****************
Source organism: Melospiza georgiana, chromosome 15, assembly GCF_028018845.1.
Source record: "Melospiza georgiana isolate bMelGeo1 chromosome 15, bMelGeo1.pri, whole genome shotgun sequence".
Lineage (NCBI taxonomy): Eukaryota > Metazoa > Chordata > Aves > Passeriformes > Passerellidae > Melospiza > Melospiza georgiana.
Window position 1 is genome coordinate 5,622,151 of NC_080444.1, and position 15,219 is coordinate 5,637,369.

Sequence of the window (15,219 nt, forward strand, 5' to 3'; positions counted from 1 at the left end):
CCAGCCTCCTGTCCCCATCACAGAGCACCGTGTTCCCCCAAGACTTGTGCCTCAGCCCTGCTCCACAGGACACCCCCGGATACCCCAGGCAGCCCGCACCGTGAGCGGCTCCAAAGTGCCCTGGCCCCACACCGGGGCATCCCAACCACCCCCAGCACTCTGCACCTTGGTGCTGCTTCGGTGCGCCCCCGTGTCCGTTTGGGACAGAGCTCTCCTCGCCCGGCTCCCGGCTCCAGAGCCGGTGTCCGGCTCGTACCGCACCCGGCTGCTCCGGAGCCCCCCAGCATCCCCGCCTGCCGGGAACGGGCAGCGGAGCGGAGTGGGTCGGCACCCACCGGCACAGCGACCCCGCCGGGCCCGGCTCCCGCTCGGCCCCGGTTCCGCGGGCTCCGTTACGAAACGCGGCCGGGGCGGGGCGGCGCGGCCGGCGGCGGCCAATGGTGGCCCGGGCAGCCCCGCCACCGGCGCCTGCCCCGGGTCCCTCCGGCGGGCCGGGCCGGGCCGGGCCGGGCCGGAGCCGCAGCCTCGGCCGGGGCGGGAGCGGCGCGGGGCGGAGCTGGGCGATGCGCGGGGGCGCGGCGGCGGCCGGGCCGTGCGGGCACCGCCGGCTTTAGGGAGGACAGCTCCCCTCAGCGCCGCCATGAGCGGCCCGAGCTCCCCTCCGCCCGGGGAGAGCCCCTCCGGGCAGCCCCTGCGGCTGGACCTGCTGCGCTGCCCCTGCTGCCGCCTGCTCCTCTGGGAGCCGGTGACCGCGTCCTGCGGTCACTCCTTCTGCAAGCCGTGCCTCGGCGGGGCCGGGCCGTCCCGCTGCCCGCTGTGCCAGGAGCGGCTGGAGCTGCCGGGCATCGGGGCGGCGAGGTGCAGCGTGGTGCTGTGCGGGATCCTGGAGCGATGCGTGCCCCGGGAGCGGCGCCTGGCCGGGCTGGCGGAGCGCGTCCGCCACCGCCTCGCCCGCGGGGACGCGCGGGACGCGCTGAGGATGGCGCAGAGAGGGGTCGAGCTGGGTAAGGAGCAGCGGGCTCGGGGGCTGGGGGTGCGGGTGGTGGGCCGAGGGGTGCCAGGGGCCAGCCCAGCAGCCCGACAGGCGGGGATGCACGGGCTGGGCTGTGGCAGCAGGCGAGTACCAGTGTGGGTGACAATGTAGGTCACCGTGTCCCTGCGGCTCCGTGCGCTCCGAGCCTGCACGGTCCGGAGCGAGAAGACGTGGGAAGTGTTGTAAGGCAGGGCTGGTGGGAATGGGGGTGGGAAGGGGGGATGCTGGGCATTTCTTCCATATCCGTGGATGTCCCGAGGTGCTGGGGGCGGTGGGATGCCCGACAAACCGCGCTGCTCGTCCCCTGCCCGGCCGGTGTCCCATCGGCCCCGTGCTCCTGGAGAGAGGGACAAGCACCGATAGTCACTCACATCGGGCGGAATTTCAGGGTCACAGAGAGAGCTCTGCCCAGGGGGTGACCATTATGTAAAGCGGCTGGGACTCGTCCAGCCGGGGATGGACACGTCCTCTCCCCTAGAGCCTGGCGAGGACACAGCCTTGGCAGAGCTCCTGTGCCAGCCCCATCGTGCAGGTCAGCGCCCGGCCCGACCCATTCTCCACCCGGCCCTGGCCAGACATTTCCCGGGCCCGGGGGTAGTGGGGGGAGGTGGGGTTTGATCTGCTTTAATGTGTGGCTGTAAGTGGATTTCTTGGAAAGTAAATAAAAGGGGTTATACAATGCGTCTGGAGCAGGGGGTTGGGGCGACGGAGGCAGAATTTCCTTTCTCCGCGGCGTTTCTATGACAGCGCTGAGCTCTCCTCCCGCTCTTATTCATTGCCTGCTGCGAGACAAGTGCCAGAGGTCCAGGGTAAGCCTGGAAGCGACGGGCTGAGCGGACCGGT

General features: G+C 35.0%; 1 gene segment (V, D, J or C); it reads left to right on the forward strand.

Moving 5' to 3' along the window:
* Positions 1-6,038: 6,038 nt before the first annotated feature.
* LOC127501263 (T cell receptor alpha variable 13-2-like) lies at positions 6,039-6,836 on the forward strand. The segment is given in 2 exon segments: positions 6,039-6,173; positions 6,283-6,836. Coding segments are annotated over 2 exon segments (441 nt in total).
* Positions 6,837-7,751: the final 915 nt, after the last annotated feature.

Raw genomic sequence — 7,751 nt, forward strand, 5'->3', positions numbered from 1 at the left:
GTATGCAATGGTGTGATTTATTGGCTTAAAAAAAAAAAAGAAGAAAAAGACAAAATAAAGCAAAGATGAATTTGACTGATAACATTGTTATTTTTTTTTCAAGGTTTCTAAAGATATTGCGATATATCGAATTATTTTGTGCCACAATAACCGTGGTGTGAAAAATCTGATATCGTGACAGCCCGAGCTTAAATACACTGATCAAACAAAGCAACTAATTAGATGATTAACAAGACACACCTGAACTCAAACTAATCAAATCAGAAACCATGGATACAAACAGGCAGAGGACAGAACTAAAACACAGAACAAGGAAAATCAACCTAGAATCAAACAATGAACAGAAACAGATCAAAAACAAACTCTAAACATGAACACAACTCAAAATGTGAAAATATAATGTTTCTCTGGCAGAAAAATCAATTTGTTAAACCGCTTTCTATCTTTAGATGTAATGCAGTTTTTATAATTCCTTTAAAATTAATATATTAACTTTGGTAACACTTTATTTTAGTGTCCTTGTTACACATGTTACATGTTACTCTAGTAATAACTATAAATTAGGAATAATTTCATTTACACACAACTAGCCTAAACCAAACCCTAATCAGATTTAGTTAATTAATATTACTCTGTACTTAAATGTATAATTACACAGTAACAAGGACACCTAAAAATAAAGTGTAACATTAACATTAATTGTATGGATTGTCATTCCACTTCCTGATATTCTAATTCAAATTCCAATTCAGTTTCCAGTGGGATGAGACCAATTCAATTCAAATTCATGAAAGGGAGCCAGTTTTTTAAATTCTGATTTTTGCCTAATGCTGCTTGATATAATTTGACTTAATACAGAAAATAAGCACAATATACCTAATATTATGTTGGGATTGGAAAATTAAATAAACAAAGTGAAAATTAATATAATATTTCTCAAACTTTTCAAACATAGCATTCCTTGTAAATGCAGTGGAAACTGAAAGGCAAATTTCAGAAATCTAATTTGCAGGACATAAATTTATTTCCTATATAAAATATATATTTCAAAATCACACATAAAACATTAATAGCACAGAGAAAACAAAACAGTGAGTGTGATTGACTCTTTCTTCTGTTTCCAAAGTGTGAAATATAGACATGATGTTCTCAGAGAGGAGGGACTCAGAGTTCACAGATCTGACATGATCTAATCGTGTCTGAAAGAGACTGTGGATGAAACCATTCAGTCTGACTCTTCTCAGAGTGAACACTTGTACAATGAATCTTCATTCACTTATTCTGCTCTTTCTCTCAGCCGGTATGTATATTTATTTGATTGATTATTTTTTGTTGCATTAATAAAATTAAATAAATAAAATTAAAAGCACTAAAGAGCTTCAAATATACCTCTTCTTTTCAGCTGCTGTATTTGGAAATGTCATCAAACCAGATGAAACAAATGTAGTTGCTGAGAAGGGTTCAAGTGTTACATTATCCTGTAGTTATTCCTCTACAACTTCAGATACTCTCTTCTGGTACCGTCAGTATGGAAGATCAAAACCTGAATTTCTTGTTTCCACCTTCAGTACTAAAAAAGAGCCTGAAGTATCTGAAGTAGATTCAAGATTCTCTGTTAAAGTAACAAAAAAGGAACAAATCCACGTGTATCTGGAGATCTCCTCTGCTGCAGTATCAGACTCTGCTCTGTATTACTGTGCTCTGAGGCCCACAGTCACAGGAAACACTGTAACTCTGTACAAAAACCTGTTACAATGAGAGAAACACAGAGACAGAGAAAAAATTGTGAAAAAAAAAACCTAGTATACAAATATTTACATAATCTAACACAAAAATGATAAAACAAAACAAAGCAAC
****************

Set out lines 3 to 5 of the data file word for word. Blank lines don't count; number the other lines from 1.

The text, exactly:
Lineage (NCBI taxonomy): Eukaryota > Metazoa > Chordata > Aves > Passeriformes > Passerellidae > Melospiza > Melospiza georgiana.
Window position 1 is genome coordinate 5,622,151 of NC_080444.1, and position 15,219 is coordinate 5,637,369.

Sequence of the window (15,219 nt, forward strand, 5' to 3'; positions counted from 1 at the left end):